“The pain of rage is a normal and predictable response to perpetual experiences with degradation, devaluation, and domination. It is the build-up and culmination of emotions that have been blocked expression… There is a strong “relationship between voicelessness and rage. Unless rage is properly channeled, it can be all consuming, displaced, and destructive to self and others. Those who have rage are often enraged for good reasons.”
—Dr. Kenneth V. Hardy
“Healing the Hidden Wounds of Racial Trauma.”
STOP PRESS: Dr. Kenneth V. Hardy to speak at Echo’s 2017 conference!
And yet rage brings on a rush of cortisol and other chemicals that are ultimately harmful if they are not employed merely as a short-term boost to remove you from a present danger. Should we get angry and risk our long-term health? The Buddhists would say “no”.
But what about the anger we feel at the injustices we see on a daily basis? What about the anger that arises from experiencing trauma and the resulting “degradation, devaluation and domination”? What do we do with this anger and how can we safely channel it so that it does not harm our health?
One of our nonviolent heroes, Martin Luther King Jr., knew anger, the anger that rises up:
Yet, even after several days in solitary confinement in a dark and filthy jail cell in Birmingham, Alabama, King wrote his now famous letter where he talks from experience about channeling this rage into ‘nonviolent direct action’.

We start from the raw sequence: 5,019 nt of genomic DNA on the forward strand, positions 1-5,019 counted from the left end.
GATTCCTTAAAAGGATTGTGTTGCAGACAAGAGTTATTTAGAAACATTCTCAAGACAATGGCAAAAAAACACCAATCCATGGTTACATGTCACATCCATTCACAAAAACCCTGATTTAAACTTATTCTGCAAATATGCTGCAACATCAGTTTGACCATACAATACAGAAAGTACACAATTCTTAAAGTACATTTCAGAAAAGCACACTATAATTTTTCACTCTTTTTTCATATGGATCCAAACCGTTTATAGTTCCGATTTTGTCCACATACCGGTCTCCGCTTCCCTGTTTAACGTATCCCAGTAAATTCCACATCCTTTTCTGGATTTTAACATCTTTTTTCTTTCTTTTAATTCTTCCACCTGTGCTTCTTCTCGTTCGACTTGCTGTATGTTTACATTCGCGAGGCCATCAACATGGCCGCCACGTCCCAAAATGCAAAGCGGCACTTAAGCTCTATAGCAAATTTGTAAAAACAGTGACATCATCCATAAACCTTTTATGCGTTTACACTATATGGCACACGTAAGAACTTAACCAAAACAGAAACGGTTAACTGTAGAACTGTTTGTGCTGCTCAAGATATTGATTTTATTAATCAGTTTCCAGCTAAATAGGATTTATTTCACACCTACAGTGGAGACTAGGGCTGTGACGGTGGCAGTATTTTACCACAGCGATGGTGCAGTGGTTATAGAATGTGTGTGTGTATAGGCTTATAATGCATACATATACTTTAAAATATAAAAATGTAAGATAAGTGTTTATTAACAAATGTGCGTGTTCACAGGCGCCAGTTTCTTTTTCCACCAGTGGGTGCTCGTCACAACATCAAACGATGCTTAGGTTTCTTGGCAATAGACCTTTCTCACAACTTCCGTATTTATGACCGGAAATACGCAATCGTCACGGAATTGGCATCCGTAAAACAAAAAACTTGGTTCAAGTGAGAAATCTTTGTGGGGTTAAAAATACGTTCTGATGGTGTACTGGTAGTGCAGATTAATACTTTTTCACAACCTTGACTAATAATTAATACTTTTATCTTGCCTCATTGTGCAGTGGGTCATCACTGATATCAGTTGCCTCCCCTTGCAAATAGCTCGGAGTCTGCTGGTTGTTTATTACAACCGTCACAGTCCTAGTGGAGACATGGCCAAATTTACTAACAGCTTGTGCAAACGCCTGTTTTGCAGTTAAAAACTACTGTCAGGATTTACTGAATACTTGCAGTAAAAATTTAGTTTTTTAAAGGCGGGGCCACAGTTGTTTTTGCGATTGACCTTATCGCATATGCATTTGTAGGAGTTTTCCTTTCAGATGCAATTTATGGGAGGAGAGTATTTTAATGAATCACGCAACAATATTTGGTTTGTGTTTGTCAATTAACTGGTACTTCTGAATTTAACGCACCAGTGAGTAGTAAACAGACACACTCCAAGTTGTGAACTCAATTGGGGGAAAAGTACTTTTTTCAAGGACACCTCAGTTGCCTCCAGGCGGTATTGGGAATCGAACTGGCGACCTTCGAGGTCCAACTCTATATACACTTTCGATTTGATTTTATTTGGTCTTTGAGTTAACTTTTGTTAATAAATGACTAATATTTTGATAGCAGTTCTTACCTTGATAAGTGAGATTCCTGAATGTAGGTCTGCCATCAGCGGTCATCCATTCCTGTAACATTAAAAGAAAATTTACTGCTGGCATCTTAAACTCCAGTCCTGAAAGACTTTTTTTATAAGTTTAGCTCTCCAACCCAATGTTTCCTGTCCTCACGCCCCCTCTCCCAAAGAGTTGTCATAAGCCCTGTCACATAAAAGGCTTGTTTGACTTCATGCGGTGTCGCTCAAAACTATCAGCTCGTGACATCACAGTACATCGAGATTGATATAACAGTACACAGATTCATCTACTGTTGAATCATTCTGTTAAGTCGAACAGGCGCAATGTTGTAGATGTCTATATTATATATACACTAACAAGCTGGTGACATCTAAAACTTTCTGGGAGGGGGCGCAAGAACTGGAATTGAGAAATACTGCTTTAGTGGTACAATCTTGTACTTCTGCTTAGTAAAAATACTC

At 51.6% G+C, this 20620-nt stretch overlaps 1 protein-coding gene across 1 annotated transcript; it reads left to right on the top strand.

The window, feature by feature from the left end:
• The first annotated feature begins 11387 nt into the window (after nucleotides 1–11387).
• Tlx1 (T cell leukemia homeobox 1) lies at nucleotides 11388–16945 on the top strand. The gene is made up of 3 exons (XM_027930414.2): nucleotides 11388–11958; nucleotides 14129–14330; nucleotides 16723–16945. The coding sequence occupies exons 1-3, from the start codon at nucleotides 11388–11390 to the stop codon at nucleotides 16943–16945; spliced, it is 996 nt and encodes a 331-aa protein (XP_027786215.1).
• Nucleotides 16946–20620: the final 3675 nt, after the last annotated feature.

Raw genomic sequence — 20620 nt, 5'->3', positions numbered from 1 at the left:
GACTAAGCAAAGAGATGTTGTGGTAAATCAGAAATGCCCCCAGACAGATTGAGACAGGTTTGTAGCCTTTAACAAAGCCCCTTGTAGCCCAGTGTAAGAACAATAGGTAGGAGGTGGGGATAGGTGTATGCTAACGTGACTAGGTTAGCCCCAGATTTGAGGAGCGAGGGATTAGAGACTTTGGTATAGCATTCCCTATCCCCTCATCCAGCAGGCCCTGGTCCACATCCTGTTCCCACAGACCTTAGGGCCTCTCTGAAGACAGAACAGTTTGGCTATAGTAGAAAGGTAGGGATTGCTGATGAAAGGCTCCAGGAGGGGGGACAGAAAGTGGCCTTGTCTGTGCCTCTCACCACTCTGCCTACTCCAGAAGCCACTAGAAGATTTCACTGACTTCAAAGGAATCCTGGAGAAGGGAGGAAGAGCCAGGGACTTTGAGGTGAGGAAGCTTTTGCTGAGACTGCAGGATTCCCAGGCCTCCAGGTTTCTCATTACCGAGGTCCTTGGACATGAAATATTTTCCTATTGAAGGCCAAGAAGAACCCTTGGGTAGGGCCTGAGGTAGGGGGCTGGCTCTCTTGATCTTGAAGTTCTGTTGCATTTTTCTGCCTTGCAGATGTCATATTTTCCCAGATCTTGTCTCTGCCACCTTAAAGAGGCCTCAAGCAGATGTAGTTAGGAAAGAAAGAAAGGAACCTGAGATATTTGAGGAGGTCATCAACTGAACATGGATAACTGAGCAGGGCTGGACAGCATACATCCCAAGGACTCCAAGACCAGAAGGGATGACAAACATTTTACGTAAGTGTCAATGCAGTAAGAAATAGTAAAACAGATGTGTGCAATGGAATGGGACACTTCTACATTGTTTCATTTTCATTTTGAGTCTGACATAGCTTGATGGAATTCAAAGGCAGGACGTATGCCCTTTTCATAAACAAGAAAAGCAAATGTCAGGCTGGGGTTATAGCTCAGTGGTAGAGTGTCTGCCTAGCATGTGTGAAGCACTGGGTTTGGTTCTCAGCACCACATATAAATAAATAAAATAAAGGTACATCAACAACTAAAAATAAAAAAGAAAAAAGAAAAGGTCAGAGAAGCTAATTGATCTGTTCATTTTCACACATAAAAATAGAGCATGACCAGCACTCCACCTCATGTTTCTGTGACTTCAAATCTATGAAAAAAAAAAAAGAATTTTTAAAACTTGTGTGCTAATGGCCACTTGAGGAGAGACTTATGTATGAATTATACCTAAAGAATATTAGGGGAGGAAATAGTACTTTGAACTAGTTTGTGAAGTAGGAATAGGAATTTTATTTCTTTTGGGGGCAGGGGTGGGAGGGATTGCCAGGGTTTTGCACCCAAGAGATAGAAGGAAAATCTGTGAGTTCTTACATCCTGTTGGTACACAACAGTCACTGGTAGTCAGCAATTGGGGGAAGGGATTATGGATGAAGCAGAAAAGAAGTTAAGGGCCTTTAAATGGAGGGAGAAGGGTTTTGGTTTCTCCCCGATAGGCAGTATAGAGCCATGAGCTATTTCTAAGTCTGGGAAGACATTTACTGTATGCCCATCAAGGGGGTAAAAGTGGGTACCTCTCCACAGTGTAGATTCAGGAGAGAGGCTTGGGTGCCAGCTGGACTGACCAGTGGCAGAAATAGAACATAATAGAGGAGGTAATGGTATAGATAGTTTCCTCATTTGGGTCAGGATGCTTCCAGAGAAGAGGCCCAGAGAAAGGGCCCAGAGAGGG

The RULER system developed at Yale Center for Emotional Intelligence, helps not only children in the classroom understand and manage their emotions, but can also help us understand how to advocate for justice without becoming consumed with a rage that Buddha so wisely deflected.
In September 1962, as King sat on the podium at the Southern Christian Leadership Convention, a white member of the Nazi party jumped on stage and hit King several times in the face. As the young man was being dragged away by security guards, King calmly told those present:
At Echo, we too are interested in changing the system, and we invite you to join us for our upcoming trainings and events:
If you want to learn more about trauma and post-traumatic growth, please sign up for the Working With Childhood Trauma training on October 11.
If you want to learn more about racial trauma, please reserve March 15 &16, 2017 to attend our annual conference, which this year will focus on social and historical trauma.